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Quantum physicist wins three-minute PhD contest

First prize of a £1,000 cheque was awarded to Anna Webb for her presentation on ‘Quantum Computing with Single Atoms’.

Olaya Moldes took up the challenge to communicate her doctoral research to a non-specialist audience with the aid of just one slide.

Professor Michael Davies, Pro-Vice-Chancellor (Research), praised the knowledge and enthusiasm demonstrated by all 12 Three Minute Thesis speakers.

A student working in the baffling field of quantum computing has won a University-wide competition for explaining her PhD in just three minutes.

Anna Webb, a doctoral researcher in the School of Mathematical and Physical Sciences, beat off stiff competition from 11 of her peers to triumph in Sussex’s first-ever Three Minute Thesis contest on Wednesday (8 June).

Anna impressed the judges with her fascinating research on how microwaves could hold the key to building the world’s first large-scale quantum computer – an invention that would revolutionise computing.

But before doing this she had to first explain the foundations of quantum mechanics - a notoriously tough task. Indeed, as Anna recalled, even the Nobel Prize-winning physicist Richard Feynman once said that “nobody understands quantum mechanics”.

“Anyone who can explain quantum computing to me in just three minutes deserves to win this prize,” said Professor Michael Davies, who chaired the contest in his role as Pro-Vice-Chancellor for Research. He added: “Anna was superb.”

Emma Scanlan in the School of English took second prize with a passionate presentation of her PhD thesis on poetry and politics in Hawaii. The audience of staff and students heard how a language rich with metaphor and dual meaning has enabled a radical Hawaiian nationalist movement to thrive and survive.

The ‘People’s Choice’ prize – chosen by audience members – went to Mahmoud Bukar Maina for his poignant, yet uplifting, talk on his part in the search for a cure for Alzheimer’s disease.

Anna won £1,000 to attend an international conference; Emma’s prize was an iPad Air tablet, and Mahmoud won an iPad Mini.

The other nine contestants covered topics across the arts, sciences and social science, including: how we can use lasers to eliminate space debris; re-imagining our living arrangements in old age; and what poetry written from a jail cell in the 1970s can tell us about radicalisation in the UK today.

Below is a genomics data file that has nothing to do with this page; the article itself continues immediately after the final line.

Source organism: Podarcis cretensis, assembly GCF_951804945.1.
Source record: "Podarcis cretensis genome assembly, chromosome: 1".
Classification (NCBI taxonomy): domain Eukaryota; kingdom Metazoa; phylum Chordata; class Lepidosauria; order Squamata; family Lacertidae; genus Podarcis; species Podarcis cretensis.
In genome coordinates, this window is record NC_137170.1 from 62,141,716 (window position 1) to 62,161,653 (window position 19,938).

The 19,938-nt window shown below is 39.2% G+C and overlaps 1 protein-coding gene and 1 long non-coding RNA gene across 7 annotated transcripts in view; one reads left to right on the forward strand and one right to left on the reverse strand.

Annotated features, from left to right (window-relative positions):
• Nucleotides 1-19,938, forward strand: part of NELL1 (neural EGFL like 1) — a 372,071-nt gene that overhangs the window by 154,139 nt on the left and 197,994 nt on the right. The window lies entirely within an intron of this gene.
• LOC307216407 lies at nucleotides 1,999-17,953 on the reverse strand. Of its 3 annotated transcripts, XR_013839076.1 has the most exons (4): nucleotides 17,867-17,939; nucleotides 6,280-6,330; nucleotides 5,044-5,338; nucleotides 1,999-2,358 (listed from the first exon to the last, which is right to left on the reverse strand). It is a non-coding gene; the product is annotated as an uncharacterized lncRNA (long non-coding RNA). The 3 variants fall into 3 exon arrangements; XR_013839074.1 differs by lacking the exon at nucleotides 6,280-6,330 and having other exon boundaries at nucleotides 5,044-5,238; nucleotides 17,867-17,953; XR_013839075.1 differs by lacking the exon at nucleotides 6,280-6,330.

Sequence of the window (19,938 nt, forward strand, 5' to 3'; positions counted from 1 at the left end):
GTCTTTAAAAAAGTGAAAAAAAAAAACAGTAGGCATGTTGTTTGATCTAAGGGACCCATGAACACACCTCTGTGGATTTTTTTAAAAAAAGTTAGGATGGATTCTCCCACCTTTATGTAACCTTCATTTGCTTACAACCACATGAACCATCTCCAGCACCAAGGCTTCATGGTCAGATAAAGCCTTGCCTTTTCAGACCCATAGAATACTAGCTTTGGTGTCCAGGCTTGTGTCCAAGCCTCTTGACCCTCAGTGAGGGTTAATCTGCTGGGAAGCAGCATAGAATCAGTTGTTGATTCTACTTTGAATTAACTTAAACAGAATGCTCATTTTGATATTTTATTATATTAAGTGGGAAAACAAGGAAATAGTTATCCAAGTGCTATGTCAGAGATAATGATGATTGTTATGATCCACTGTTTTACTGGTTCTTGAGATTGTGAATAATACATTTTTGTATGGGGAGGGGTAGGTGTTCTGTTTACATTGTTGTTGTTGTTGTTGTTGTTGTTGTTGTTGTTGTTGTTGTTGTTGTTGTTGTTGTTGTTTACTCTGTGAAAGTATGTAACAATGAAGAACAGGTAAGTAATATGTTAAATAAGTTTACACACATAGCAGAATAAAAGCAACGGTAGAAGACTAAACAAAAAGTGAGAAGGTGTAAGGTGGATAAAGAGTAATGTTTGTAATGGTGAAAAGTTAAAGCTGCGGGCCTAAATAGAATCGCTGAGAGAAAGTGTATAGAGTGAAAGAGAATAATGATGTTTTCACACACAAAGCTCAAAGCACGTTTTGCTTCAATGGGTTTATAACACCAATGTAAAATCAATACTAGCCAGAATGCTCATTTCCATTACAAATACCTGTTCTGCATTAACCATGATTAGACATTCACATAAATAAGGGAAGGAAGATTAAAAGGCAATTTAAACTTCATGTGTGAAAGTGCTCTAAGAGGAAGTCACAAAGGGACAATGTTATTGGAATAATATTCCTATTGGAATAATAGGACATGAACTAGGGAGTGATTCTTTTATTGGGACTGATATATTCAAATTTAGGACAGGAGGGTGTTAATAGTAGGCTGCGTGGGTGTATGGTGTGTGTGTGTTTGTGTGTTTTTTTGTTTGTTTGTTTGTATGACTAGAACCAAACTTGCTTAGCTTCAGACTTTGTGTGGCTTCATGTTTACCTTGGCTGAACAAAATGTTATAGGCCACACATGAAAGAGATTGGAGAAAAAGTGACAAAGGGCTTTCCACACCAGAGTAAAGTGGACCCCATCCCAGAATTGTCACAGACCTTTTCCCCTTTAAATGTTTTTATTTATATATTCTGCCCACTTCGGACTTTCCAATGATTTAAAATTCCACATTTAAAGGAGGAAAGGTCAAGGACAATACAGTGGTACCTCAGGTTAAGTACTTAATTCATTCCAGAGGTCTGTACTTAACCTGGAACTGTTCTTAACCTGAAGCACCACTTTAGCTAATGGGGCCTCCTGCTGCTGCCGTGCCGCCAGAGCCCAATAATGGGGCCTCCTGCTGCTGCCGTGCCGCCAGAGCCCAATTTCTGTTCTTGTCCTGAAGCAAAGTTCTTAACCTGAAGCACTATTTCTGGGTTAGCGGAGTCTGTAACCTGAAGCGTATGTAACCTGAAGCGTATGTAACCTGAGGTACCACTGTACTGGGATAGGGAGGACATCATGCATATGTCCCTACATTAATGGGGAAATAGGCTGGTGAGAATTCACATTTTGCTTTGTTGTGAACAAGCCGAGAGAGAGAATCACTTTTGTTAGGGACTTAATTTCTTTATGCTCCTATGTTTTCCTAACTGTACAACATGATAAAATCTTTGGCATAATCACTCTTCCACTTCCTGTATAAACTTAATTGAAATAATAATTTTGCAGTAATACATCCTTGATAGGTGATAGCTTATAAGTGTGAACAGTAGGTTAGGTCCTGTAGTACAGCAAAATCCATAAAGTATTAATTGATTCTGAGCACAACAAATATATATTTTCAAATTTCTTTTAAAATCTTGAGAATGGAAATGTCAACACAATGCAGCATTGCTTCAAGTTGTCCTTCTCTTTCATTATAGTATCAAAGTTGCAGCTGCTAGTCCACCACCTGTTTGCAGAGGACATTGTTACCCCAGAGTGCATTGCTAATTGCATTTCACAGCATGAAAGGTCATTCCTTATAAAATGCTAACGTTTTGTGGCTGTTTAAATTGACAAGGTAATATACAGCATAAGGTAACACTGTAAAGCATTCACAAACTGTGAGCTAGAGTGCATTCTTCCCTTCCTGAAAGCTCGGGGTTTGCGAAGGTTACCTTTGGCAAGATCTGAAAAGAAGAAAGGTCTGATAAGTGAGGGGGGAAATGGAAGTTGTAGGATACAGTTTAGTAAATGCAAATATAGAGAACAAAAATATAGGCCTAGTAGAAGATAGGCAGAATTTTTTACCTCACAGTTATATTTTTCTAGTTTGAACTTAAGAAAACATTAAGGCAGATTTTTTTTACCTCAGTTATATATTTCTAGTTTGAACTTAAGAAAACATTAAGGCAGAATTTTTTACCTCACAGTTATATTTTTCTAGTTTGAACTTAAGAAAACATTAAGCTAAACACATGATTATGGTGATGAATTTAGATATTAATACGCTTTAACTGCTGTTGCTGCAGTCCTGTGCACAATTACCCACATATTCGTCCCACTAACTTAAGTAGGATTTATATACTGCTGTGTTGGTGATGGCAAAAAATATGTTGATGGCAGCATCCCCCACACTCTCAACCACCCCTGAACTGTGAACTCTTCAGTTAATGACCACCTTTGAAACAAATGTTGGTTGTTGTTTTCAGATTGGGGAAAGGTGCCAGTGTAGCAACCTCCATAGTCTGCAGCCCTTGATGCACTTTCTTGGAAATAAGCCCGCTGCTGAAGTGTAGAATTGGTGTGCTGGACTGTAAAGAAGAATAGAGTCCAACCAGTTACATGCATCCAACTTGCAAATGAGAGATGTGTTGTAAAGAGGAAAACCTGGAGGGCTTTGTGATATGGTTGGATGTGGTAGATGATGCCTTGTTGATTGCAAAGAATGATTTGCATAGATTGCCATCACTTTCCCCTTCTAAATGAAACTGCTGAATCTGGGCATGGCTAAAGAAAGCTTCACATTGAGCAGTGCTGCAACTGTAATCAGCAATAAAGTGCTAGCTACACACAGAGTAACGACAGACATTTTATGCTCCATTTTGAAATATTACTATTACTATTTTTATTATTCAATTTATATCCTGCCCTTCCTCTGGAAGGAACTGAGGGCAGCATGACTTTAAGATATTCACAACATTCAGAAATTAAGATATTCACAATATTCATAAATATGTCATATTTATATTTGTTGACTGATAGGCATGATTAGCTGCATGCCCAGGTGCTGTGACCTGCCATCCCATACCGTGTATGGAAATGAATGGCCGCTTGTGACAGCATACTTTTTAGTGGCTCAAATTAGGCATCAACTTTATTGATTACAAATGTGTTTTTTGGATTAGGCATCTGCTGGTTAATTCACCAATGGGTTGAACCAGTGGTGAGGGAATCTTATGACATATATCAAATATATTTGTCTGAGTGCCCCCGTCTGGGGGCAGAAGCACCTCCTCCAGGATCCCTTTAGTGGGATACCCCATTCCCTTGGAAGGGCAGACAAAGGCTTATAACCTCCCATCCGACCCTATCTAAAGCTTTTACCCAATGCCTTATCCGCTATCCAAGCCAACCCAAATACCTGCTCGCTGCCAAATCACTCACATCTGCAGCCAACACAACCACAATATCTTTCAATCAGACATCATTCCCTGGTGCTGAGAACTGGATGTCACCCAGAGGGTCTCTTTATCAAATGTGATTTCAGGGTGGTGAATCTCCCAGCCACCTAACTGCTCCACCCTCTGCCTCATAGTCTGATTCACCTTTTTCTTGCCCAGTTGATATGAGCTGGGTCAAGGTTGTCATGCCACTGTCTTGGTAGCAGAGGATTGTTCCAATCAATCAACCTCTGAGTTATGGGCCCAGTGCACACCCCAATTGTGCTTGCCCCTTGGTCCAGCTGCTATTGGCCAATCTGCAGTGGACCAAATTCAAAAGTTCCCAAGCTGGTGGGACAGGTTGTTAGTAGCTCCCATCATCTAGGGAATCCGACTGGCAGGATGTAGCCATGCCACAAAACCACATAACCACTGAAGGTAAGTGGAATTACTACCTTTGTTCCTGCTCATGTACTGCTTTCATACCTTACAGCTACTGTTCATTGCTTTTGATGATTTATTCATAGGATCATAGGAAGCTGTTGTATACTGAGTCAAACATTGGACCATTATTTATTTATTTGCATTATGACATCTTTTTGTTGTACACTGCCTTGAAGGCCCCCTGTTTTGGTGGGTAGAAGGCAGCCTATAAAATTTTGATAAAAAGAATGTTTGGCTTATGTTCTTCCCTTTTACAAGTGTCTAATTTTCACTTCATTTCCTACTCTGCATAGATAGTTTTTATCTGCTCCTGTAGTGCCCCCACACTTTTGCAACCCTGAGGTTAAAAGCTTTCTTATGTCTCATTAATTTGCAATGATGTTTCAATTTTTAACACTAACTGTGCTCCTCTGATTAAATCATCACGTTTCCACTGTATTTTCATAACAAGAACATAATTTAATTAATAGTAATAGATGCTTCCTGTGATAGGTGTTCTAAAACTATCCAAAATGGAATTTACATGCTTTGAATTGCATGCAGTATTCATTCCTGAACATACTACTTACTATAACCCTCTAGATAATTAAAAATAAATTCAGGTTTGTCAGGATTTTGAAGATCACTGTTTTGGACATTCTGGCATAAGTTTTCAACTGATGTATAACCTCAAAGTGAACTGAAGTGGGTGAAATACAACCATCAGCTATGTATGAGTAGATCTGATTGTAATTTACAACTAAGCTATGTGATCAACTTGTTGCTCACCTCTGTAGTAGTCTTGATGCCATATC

Professor Davies added: “An 80,000-word thesis would take nine hours to present; our researchers had just three minutes. All 12 presentations were absolutely fantastic – I really learnt a lot.”

Founded by the University of Queensland, Three Minute Thesis is an international competition that challenges participants to communicate their doctoral research to a non-specialist audience with the aid of just one slide.

Wednesday’s event, in the Attenborough Centre for the Creative Arts, was the first to be held at Sussex.

The judging panel considered the speakers on criteria such as clarity, enthusiasm, and performance.

Anna now goes forward to the UK semi-final in July, and will compete against doctoral researchers from other participating universities.

The final takes place at the Vitae conference in September, where the winner last year was awarded £3,000 to spend on public engagement.

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Posted on behalf of: Doctoral School
Last updated: Friday, 10 June 2016

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Congratulations to the winners! Will the winning entries be made available for download?

From Catherine Senger on 9 June 2016
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The video was just for the 3MT organisers, but we're hoping to record a version that's suitable for distribution. I'll let you know if this proves possible.

From Catherine Pope on 10 June 2016
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